K.A. Nicoll and R.G. Harrison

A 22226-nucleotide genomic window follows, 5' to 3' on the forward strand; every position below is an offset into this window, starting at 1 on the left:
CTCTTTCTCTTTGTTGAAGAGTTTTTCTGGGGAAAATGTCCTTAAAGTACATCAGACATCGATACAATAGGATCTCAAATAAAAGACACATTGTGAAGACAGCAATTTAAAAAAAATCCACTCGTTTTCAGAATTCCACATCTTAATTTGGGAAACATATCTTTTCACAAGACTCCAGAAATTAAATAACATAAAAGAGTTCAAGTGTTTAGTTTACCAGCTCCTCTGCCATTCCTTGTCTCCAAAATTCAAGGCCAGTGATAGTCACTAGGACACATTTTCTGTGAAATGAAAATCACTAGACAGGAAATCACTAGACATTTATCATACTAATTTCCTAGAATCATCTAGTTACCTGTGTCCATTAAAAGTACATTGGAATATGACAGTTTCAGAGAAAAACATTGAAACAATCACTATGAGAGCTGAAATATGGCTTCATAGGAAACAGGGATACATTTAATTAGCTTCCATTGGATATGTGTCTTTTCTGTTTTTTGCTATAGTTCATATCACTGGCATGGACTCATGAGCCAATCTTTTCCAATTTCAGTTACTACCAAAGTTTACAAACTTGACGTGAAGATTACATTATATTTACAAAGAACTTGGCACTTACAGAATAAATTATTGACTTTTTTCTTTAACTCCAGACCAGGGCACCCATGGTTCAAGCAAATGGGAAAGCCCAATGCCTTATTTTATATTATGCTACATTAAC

Cloud microphysical processes are still poorly understood, despite their importance in the regulation of Earth’s climate. A little-explored aspect is charging, which influences aerosol and droplet behaviour. Theory suggests cloud droplet charging occurs in layer clouds through the action of the vertical air-Earth current Jz, which flows from the ionosphere to the Earth’s surface in undisturbed regions of the atmosphere (Zhou and Tinsley, 2007). Flow of current through a horizontal layer cloud causes the upper and lower edges to become electrified, due to the change in electrical conductivity between clear and cloudy air. The charge is continuously transferred to droplets and aerosol particles. The possible consequences for cloud microphysical processes include effects on particle-droplet collisions (Tripathi and Harrison, 2002), droplet-droplet collisions (Khain et al, 2004) and droplet activation (Harrison and Ambaum, 2008).  Very few in-situ charge measurements in layer clouds have hitherto been made.

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